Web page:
Lake Forest High School’s West Campus
is a giant, brick and cinder block monstrosity,
designed with all the charm and comforts
of a state penitentiary.
practically windowless, colorless,
and completely humorless.
Its warden roams the cinder block dungeons
in his plaid polyester sports coat,
smelling of cigarettes and body odor;
wielding his insignificant power
with more brawn than brain.
I’ve done everything I can to steer clear.
But best laid plans…
Still mocking an outdated documentary
on health, hygiene, and the hazards of smoking;
featuring mildly graphic surgery footage,
phony teens in dungarees,
and from a hole cut in his larynx,
a smiling man blowing smoke rings,
I start down the stairs to my next class
but never see past the very first step
because the clog on my right foot has chosen to go ahead –
getting only as far as the arch, instead –
landing my half-clogged foot on the step’s metal edge.
I plunge toward a stair-ful of surprised friends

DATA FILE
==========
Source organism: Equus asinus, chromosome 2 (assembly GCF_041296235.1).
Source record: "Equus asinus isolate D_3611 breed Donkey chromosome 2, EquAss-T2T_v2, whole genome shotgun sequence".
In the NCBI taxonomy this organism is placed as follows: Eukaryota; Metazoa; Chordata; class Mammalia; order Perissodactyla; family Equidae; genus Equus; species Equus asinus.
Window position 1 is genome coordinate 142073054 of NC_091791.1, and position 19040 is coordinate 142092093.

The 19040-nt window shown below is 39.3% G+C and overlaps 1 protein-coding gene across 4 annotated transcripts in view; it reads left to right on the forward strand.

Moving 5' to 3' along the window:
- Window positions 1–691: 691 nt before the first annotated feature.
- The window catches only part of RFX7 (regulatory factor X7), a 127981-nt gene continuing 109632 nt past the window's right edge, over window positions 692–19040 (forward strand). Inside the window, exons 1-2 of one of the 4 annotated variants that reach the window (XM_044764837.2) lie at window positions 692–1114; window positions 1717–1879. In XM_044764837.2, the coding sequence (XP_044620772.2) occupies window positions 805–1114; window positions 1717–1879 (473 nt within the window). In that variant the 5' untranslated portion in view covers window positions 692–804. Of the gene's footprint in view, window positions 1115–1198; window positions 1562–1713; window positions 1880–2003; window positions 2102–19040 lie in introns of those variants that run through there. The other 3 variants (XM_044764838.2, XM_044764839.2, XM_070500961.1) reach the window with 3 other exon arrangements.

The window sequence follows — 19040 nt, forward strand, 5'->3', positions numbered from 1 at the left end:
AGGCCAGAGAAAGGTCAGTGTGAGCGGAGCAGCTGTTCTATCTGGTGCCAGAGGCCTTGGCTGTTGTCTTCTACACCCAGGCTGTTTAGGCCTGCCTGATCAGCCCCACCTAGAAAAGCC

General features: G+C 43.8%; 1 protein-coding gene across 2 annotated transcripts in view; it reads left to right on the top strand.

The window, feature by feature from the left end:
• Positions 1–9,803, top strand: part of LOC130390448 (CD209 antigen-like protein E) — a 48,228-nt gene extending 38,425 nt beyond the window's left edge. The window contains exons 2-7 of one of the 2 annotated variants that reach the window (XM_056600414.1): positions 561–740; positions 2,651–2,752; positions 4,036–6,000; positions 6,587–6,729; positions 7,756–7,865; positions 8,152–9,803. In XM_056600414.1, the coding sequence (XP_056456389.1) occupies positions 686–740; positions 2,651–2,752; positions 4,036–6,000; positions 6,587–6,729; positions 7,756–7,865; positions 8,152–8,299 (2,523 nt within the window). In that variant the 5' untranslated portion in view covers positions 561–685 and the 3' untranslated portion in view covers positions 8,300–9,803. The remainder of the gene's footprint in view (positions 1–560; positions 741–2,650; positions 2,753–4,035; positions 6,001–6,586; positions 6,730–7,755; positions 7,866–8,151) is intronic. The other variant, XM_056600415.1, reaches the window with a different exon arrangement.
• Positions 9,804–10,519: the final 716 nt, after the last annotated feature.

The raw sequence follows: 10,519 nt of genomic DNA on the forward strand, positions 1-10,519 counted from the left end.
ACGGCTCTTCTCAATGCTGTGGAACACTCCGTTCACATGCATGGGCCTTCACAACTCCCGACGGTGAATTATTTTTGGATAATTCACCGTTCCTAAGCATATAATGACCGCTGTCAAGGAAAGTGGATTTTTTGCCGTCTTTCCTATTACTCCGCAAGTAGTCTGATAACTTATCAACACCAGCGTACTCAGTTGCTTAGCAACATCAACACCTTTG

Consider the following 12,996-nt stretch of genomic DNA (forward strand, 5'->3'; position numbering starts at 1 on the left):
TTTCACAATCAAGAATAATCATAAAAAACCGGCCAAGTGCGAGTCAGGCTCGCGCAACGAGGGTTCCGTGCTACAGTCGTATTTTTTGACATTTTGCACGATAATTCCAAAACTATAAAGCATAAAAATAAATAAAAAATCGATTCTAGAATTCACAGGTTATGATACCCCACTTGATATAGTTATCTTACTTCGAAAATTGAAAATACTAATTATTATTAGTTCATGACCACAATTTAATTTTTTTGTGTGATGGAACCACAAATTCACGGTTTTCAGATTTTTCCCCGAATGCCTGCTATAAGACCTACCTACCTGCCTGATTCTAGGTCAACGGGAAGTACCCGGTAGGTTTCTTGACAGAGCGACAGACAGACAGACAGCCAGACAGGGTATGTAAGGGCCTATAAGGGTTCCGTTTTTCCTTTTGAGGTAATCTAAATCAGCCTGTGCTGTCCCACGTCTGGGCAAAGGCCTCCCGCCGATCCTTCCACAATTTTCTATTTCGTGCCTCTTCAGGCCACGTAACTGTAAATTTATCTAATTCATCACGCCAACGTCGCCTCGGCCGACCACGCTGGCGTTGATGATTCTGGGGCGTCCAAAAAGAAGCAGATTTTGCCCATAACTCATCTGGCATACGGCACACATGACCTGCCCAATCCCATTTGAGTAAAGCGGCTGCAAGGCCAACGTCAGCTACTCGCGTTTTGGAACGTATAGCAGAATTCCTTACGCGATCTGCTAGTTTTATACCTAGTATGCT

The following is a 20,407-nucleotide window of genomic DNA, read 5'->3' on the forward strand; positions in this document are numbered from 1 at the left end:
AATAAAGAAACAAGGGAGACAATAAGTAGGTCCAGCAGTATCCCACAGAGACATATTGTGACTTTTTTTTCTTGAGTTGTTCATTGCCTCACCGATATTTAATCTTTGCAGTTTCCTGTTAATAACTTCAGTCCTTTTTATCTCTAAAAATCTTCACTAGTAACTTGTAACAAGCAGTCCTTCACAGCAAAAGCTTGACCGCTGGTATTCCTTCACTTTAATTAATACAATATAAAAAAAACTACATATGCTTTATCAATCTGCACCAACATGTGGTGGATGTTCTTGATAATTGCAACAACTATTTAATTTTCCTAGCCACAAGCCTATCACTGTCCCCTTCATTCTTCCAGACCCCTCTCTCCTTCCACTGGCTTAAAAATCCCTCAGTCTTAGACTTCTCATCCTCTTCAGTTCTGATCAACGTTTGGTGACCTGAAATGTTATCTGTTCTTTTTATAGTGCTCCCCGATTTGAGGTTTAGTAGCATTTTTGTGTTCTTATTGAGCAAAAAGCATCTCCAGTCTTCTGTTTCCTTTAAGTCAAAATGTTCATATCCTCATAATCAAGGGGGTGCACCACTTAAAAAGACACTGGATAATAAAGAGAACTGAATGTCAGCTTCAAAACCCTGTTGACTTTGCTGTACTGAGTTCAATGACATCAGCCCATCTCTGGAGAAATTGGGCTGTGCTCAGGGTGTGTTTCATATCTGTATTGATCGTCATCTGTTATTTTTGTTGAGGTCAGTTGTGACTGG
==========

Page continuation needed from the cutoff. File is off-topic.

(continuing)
and new enemies.
Twisting and hurtling through the innocent
Coming down hard on my back.
With the grim, fluorescent lighting above
and the cold, cement floor below,
I am returned to the moment by the moans
of the stunned and wounded getting to their feet.
I attempt to do the same,
but am gently pushed back to the cold concrete.
“You can’t move.”
“I’m fine,” I sigh in response,
attempting to sit up again.
“No,” says our teacher,
as she pushes me back to the ground
(a little more firmly this time).
“I mean, I can’t let you move until the principal gets here.”
“I’M FINE!” explodes off the cinder block walls.
The class is soon sent on their way,
while like a one-shoed idiot, there I lay…
imagining how the news of my nose dive
is already spreading.
Sprinting unnecessarily up the flight of stairs;
a figure is soon looming over me on the landing –
an oppressive cloud of Aqua Velva and brown plaid.
And now I’m truly wishing I was dead.
Finally ensuring my captors
There’ll be no need for an ambulance,
to lawyer up
– or even help up –
and hobble away,
bruised and humiliated.
Less than two weeks later,
fate becomes a hater –
as I tumble down another set of steps.
People are beginning to wonder.
Including the school nurse,
who meets me at the office door,
shaking her head.
Scrutinizing my footwear.
She hates clogs.
Thinks they should all be put in a big pile
Just wait til she catches sight of my new Dr. Scholl’s.